Flat Earth, astrology… The credulity of young people reaches new heights

RNationalists, science popularizers and teachers of Earth sciences and life, beware, this article may depress you. The Jean Jaurès Foundation and the Foundation Reboot commissioned Ifop to conduct a survey* of young people “aimed at measuring their porosity to scientific untruths with regard to their use of social networks”.

The results, appalling, show “the secession of a part of the youth with the scientific consensus”, write the authors. In this age group of 11-24 years, more than one in four respondents (27% exactly) subscribes to the idea that “human beings are not the fruit of a long evolution from other species” but that they were “created by a spiritual force (eg God)”, with a peak of 71% among those who call themselves Muslims.

Marginal among seniors (3%), flat earth theory attracts one in six young people (16%), a proportion that doubles (29%) among TikTok regulars! Who built the pyramids of Egypt? Aliens, answer 19% of respondents. They are 5% among seniors. A roughly equal proportion (20%) believe that “Americans have never been to the moon”. Here again, young people who call themselves Muslims are the most credulous (46%), but the other believers, Catholics or Protestants (often evangelists, specifies Ifop), are only a few points behind.

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Unsurprisingly at this stage, 49% of young people believe that “astrology is a science”, compared to 43% in 1999. Belief in spirits has gained 8 points since 2004, to 48%, and reincarnation has progressed by 16 points in the same time interval, to 35% in 2022. The gap between generations is considerable when it comes to the paranormal: 44% of 18-24 year olds believe in the evil eye, compared to 10% of the oldest. Ditto for ghosts: 23% belief on one side, 4% on the other.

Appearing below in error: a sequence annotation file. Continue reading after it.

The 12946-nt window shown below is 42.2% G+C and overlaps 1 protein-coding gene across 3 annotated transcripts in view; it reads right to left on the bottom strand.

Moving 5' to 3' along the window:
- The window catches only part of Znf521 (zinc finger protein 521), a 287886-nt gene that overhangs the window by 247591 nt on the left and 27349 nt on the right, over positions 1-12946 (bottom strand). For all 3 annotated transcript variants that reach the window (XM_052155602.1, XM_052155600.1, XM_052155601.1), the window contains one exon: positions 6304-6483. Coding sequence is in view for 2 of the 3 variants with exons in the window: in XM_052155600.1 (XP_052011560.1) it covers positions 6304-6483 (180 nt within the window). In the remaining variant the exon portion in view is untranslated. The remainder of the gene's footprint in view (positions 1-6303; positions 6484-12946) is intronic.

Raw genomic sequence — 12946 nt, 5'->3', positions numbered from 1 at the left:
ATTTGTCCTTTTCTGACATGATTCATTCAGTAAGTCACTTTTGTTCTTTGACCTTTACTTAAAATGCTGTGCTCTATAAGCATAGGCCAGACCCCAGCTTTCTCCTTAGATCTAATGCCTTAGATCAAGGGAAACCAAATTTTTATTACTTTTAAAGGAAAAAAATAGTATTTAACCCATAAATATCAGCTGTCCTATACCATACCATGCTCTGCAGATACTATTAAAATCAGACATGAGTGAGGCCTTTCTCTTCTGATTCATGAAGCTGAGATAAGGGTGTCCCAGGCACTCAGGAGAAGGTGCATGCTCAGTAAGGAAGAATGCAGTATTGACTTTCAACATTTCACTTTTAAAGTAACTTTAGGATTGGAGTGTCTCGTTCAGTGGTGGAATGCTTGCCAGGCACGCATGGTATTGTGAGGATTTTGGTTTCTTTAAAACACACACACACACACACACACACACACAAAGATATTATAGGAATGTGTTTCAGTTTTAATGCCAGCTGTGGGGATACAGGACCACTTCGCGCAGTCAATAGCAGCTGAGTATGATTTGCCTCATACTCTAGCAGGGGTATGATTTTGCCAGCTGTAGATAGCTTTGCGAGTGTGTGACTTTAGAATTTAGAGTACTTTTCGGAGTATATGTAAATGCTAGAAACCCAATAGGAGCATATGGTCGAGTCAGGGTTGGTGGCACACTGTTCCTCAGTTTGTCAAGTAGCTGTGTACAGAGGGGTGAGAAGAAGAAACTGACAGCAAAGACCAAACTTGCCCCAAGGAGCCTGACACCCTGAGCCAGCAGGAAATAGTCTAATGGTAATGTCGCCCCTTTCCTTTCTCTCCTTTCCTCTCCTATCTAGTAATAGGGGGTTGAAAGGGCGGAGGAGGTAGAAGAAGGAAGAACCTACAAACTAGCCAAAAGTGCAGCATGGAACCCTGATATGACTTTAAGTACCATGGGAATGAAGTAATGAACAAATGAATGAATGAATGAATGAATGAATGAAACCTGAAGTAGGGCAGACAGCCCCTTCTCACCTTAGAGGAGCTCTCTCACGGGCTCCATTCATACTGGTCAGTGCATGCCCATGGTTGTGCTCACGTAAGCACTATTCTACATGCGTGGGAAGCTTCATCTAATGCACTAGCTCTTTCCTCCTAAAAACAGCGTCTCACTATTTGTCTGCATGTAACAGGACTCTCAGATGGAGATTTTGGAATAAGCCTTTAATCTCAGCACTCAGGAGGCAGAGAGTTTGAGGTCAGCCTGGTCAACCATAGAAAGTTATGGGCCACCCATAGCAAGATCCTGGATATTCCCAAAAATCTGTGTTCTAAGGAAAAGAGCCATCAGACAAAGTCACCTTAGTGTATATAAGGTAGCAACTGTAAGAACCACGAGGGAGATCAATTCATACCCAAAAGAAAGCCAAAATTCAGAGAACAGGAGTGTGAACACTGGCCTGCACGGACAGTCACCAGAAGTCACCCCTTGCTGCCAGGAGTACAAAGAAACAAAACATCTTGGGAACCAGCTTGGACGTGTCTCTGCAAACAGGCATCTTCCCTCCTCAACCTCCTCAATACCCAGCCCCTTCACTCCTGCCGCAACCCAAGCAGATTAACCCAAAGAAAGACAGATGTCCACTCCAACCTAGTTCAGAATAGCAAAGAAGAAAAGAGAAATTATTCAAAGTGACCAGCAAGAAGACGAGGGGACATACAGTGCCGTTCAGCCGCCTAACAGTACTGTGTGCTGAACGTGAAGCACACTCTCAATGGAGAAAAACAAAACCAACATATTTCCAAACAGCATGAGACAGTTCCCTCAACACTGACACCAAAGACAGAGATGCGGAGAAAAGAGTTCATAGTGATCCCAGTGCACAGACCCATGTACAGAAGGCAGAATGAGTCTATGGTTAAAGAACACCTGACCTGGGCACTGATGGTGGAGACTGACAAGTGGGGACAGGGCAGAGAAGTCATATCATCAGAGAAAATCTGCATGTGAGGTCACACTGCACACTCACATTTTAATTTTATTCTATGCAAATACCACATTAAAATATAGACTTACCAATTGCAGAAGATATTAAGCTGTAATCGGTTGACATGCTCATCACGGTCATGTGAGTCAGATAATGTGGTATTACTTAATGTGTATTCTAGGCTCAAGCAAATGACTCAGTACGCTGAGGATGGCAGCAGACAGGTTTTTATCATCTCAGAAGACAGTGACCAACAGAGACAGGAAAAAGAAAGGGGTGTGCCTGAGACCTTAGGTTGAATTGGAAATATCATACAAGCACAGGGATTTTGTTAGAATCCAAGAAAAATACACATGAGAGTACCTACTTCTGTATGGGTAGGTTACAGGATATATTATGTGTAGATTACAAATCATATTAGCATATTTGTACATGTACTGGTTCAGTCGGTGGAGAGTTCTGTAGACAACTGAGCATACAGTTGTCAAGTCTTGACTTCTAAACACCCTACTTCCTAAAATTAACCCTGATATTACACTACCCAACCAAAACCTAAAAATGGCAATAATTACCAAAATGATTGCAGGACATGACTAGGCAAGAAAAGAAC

The irrational is particularly strong among those who use social networks a lot. Unsurprisingly, there are many of them. 69% of respondents consulted social networks in the month preceding the survey. Only one in ten has opened a newspaper or looked at an online print media news site.

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Abortion by plants

The study highlights the risks of multiple confirmation biases organized by algorithm, the scope of which young people do not seem to perceive. Thus, 41% of respondents who use TikTok as a search engine adhere to the statement that “an influencer who has a large number of subscribers tends to be a reliable source”. Even when these influencers talk nonsense? Apparently yes. Authoritative voices on social media are promoting herbal remedies, like mugwort, for “naturally” abortion. A quarter of young people believe it. It’s even a third (36%) among “several daily users of microblogging social networks”, and half (48%) among Telegram users!

The correlation between the frequency of consultation of TikTok and the rate of belief is obvious, for astrology, witchcraft or fortune-telling. Those who never go to the social network are systematically less gullible than those who go there every day, with a difference of up to 13 points in terms of spells. The other networks seem a little less harmful, without being insignificant.

The rationalists in the minority

At only 31%, the young people polled who reject all these outlandish beliefs are clearly in the minority. Girls are a bit more gullible than boys. 73% of them adhere to at least one scientific untruth, against “only” 66% of boys. The social environment seems to play a lot. Rationalists remain in the majority in the well-to-do categories, with 54% of those polled being neither flat-earners, nor conspirators, nor followers of spiritualism, etc. On the other hand, studies do not immunize against crazy beliefs. 59% of respondents with a master’s degree admit at least one.

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Is it an age effect which may fade over time or a generation effect which is intended to last? Maybe a bit of both, say the authors. “With the informational disorders of the Internet era undoubtedly accentuating the traditional permeability of the younger generations to these supernatural beliefs”, their lack of discernment has reached record levels. The situation will improve over time… or not.

These worrying results are prompting the Reboot Foundation (which aims to develop critical thinking) to call for drastic measures. According to its spokeswoman Helen Lee Bouygues, it is time to “make transparency on the development and deployment of algorithms, and in particular the content recommendations that are made”. The foundation would welcome “a ban on the sponsorship of disinformation”, “before it is too late”.

*Survey by self-administered questionnaire carried out at the end of October and the beginning of November, among 2003 young people aged 11 to 24 representative of French society.

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Flat Earth, astrology… The credulity of young people reaches new heights

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